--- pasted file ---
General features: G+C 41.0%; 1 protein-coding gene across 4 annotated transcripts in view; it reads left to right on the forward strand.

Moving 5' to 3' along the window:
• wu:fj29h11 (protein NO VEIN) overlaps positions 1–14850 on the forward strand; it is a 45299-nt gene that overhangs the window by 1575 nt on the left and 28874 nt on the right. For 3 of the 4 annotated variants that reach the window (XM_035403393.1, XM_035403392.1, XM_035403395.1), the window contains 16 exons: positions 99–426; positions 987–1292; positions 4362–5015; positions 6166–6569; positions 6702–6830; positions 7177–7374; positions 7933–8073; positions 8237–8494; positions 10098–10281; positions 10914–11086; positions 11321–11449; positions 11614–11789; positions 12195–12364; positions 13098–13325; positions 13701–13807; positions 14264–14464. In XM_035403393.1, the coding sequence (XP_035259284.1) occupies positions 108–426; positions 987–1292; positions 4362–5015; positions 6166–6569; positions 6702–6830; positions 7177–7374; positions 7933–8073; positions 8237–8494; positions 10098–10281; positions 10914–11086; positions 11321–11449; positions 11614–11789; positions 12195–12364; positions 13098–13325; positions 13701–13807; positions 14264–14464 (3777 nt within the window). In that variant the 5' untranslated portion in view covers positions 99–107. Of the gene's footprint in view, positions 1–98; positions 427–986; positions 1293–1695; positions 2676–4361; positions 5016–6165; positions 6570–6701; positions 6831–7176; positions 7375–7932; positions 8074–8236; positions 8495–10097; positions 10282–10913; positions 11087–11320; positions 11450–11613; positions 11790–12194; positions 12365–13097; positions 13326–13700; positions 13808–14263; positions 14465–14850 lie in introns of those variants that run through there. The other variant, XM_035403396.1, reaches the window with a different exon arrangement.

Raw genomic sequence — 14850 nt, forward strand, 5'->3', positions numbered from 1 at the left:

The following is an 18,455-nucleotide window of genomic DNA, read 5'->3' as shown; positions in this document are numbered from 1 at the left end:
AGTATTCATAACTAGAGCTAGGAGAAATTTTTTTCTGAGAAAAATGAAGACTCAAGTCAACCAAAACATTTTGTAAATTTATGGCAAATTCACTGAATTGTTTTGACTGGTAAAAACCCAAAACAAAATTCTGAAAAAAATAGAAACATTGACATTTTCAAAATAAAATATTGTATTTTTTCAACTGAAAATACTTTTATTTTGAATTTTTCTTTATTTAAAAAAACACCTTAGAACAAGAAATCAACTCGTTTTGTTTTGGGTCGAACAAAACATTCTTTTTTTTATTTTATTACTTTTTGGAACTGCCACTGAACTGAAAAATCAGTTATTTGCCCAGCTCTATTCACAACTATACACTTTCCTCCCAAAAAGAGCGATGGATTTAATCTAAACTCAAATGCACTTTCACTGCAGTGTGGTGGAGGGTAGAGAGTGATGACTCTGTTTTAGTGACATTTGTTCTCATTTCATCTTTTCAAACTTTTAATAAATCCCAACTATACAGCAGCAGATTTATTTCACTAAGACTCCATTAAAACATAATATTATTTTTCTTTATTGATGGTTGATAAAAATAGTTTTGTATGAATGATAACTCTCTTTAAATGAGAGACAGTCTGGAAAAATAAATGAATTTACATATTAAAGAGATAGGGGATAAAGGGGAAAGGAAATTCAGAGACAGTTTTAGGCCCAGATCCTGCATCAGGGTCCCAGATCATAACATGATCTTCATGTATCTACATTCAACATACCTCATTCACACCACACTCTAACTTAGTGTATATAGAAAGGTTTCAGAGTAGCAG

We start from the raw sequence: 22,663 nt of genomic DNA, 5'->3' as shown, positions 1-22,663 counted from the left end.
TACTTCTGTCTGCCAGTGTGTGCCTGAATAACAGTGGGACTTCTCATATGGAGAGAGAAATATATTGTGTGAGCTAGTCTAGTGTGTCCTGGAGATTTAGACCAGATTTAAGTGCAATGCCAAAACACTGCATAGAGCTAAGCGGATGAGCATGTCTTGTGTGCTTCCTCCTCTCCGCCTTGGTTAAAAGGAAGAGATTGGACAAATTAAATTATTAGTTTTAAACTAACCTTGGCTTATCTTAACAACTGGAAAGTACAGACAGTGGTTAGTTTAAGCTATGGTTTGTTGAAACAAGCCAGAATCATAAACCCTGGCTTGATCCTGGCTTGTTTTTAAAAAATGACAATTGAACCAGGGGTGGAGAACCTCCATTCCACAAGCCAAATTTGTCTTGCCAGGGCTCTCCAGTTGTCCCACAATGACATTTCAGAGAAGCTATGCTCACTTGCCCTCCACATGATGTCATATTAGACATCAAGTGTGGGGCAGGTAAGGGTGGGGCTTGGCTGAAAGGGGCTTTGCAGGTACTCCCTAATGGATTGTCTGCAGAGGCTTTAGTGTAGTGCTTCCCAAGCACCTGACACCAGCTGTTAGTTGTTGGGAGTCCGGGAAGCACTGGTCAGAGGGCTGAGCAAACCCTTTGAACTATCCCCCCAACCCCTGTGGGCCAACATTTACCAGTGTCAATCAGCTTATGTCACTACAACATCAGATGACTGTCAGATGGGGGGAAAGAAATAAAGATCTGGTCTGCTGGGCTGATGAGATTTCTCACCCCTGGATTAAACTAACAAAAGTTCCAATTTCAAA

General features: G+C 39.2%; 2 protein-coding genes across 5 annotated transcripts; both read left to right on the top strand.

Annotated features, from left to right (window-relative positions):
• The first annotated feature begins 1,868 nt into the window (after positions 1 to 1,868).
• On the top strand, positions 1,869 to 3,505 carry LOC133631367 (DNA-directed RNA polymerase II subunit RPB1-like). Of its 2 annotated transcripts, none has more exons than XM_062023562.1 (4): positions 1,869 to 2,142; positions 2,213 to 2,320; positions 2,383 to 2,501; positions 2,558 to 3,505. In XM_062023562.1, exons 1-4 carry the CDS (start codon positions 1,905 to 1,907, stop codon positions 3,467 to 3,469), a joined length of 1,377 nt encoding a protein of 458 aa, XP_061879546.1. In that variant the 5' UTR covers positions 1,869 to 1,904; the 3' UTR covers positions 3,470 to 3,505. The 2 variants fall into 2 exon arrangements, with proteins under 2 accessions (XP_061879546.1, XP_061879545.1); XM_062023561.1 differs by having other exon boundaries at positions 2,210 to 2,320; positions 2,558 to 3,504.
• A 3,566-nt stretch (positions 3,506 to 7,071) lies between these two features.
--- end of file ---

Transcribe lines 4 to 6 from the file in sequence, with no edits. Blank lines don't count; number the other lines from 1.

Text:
Raw genomic sequence — 14850 nt, forward strand, 5'->3', positions numbered from 1 at the left:

The following is an 18,455-nucleotide window of genomic DNA, read 5'->3' as shown; positions in this document are numbered from 1 at the left end:
AGTATTCATAACTAGAGCTAGGAGAAATTTTTTTCTGAGAAAAATGAAGACTCAAGTCAACCAAAACATTTTGTAAATTTATGGCAAATTCACTGAATTGTTTTGACTGGTAAAAACCCAAAACAAAATTCTGAAAAAAATAGAAACATTGACATTTTCAAAATAAAATATTGTATTTTTTCAACTGAAAATACTTTTATTTTGAATTTTTCTTTATTTAAAAAAACACCTTAGAACAAGAAATCAACTCGTTTTGTTTTGGGTCGAACAAAACATTCTTTTTTTTATTTTATTACTTTTTGGAACTGCCACTGAACTGAAAAATCAGTTATTTGCCCAGCTCTATTCACAACTATACACTTTCCTCCCAAAAAGAGCGATGGATTTAATCTAAACTCAAATGCACTTTCACTGCAGTGTGGTGGAGGGTAGAGAGTGATGACTCTGTTTTAGTGACATTTGTTCTCATTTCATCTTTTCAAACTTTTAATAAATCCCAACTATACAGCAGCAGATTTATTTCACTAAGACTCCATTAAAACATAATATTATTTTTCTTTATTGATGGTTGATAAAAATAGTTTTGTATGAATGATAACTCTCTTTAAATGAGAGACAGTCTGGAAAAATAAATGAATTTACATATTAAAGAGATAGGGGATAAAGGGGAAAGGAAATTCAGAGACAGTTTTAGGCCCAGATCCTGCATCAGGGTCCCAGATCATAACATGATCTTCATGTATCTACATTCAACATACCTCATTCACACCACACTCTAACTTAGTGTATATAGAAAGGTTTCAGAGTAGCAG